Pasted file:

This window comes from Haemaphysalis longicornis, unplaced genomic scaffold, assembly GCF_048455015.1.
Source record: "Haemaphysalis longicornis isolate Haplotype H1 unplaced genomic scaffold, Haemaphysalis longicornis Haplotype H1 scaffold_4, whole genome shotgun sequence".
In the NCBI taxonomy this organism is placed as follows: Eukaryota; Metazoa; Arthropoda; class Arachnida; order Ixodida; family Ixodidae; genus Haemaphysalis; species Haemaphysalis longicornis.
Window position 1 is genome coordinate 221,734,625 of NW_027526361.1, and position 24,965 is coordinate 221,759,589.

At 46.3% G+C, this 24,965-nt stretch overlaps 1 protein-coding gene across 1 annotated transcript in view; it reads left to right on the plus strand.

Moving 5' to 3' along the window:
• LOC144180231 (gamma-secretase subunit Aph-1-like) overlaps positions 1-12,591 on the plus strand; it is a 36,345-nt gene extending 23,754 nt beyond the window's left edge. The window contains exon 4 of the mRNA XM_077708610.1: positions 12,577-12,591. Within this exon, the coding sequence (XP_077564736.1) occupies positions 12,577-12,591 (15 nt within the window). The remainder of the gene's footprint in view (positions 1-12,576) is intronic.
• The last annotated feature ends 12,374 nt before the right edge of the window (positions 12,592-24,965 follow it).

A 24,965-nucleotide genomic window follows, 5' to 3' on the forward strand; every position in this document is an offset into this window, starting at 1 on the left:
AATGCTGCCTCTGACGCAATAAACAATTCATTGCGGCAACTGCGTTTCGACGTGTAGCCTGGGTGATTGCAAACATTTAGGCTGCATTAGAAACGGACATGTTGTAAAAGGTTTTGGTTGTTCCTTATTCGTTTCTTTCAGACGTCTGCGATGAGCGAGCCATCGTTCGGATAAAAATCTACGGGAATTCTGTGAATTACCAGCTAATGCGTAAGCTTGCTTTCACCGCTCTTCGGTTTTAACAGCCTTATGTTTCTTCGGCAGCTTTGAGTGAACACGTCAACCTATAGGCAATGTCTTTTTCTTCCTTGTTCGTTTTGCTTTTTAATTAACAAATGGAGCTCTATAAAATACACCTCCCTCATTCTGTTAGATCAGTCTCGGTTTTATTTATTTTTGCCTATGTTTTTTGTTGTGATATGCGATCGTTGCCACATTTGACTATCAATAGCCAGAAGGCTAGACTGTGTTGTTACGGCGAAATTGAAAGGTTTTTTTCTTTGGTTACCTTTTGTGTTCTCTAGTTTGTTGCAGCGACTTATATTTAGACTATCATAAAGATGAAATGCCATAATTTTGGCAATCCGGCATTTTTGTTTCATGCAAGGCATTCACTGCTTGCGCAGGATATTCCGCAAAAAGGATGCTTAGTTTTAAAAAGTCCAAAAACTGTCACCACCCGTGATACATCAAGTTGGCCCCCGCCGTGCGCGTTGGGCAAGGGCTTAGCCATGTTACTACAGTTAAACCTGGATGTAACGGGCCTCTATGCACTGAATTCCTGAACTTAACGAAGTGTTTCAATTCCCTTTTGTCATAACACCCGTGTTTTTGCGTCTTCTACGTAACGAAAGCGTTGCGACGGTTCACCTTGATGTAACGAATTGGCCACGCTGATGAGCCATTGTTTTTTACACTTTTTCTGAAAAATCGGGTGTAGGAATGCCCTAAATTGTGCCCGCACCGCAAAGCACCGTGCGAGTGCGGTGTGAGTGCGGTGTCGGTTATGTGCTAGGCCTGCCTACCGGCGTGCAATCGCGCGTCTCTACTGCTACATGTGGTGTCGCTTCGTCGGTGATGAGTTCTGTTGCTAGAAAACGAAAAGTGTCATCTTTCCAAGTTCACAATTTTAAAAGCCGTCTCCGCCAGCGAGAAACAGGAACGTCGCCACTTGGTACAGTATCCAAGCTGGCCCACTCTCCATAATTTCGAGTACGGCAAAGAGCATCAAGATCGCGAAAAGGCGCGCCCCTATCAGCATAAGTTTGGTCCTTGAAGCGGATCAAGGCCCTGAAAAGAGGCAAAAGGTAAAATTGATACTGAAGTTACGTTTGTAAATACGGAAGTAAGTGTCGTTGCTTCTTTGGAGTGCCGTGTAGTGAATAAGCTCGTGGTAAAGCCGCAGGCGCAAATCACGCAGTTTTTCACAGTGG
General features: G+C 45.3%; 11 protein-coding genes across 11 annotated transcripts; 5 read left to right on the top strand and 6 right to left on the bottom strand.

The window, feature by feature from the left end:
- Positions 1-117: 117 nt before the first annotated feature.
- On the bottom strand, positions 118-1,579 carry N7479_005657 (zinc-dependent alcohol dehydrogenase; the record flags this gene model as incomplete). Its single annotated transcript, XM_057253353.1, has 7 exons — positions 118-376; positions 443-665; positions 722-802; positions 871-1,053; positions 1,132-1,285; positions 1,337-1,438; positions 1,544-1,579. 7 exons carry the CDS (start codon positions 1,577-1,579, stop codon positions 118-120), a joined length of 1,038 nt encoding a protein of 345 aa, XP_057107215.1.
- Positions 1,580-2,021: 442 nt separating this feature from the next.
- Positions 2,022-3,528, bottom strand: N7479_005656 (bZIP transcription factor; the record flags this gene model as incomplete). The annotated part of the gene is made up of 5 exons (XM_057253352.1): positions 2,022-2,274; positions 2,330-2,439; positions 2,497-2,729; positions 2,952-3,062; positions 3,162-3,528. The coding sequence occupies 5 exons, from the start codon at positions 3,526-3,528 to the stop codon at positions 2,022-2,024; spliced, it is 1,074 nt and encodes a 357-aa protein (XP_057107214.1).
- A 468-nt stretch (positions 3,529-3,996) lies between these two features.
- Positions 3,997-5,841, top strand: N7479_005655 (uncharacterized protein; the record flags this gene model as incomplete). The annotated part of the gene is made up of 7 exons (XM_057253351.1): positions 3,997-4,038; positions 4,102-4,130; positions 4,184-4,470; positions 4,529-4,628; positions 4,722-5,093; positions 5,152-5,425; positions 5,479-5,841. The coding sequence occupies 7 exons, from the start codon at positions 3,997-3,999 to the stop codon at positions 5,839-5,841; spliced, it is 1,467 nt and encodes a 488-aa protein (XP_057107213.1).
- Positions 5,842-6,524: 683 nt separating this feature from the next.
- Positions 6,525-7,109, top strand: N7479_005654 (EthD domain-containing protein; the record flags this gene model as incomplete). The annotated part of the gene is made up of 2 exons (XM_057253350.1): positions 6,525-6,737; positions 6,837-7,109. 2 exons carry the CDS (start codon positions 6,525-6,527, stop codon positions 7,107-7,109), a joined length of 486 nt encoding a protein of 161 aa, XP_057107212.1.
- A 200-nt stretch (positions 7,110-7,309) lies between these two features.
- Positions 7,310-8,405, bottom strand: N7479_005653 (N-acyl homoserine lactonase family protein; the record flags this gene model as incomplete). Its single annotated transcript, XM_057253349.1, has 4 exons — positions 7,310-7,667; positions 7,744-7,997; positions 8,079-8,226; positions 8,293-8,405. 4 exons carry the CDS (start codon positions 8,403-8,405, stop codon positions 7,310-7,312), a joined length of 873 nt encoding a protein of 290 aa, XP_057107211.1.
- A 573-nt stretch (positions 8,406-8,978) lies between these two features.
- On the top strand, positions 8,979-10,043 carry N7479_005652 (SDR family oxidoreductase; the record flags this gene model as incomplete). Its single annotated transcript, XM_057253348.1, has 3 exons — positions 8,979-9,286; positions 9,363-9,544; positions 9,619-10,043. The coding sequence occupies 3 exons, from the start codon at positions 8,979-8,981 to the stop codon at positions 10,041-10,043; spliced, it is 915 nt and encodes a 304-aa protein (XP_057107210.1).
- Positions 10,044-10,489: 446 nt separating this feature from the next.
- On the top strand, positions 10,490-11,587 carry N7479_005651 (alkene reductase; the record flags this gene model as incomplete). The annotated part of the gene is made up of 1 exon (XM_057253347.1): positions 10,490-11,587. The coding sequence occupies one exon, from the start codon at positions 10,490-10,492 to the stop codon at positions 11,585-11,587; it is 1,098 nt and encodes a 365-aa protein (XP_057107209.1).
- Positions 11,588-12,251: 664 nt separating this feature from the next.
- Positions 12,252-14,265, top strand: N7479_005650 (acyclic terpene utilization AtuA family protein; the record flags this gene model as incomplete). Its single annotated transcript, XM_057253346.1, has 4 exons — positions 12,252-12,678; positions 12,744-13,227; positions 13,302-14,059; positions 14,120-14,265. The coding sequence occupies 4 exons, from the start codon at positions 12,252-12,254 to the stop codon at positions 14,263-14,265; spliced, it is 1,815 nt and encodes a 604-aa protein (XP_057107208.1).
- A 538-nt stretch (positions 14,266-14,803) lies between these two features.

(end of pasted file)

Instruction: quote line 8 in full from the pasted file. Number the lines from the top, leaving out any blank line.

• The last annotated feature ends 12,374 nt before the right edge of the window (positions 12,592-24,965 follow it).